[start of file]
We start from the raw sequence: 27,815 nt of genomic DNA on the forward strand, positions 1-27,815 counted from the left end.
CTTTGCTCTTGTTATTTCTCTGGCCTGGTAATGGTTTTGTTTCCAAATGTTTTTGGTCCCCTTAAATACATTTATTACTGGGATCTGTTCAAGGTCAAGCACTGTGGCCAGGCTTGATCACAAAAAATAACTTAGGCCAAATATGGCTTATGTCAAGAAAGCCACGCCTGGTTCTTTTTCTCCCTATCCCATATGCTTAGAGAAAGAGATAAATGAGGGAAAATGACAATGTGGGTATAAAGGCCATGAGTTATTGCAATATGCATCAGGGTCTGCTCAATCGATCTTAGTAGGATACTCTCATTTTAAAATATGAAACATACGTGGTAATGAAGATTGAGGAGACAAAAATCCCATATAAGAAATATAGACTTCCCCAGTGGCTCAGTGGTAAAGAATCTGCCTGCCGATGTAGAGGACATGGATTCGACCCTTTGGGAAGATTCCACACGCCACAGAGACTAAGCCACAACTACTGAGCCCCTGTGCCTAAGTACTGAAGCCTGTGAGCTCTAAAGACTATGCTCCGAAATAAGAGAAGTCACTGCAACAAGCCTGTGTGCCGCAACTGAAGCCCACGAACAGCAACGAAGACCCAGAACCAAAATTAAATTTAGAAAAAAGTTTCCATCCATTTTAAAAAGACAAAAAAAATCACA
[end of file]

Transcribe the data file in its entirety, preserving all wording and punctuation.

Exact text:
We start from the raw sequence: 27,815 nt of genomic DNA on the forward strand, positions 1-27,815 counted from the left end.
CTTTGCTCTTGTTATTTCTCTGGCCTGGTAATGGTTTTGTTTCCAAATGTTTTTGGTCCCCTTAAATACATTTATTACTGGGATCTGTTCAAGGTCAAGCACTGTGGCCAGGCTTGATCACAAAAAATAACTTAGGCCAAATATGGCTTATGTCAAGAAAGCCACGCCTGGTTCTTTTTCTCCCTATCCCATATGCTTAGAGAAAGAGATAAATGAGGGAAAATGACAATGTGGGTATAAAGGCCATGAGTTATTGCAATATGCATCAGGGTCTGCTCAATCGATCTTAGTAGGATACTCTCATTTTAAAATATGAAACATACGTGGTAATGAAGATTGAGGAGACAAAAATCCCATATAAGAAATATAGACTTCCCCAGTGGCTCAGTGGTAAAGAATCTGCCTGCCGATGTAGAGGACATGGATTCGACCCTTTGGGAAGATTCCACACGCCACAGAGACTAAGCCACAACTACTGAGCCCCTGTGCCTAAGTACTGAAGCCTGTGAGCTCTAAAGACTATGCTCCGAAATAAGAGAAGTCACTGCAACAAGCCTGTGTGCCGCAACTGAAGCCCACGAACAGCAACGAAGACCCAGAACCAAAATTAAATTTAGAAAAAAGTTTCCATCCATTTTAAAAAGACAAAAAAAATCACA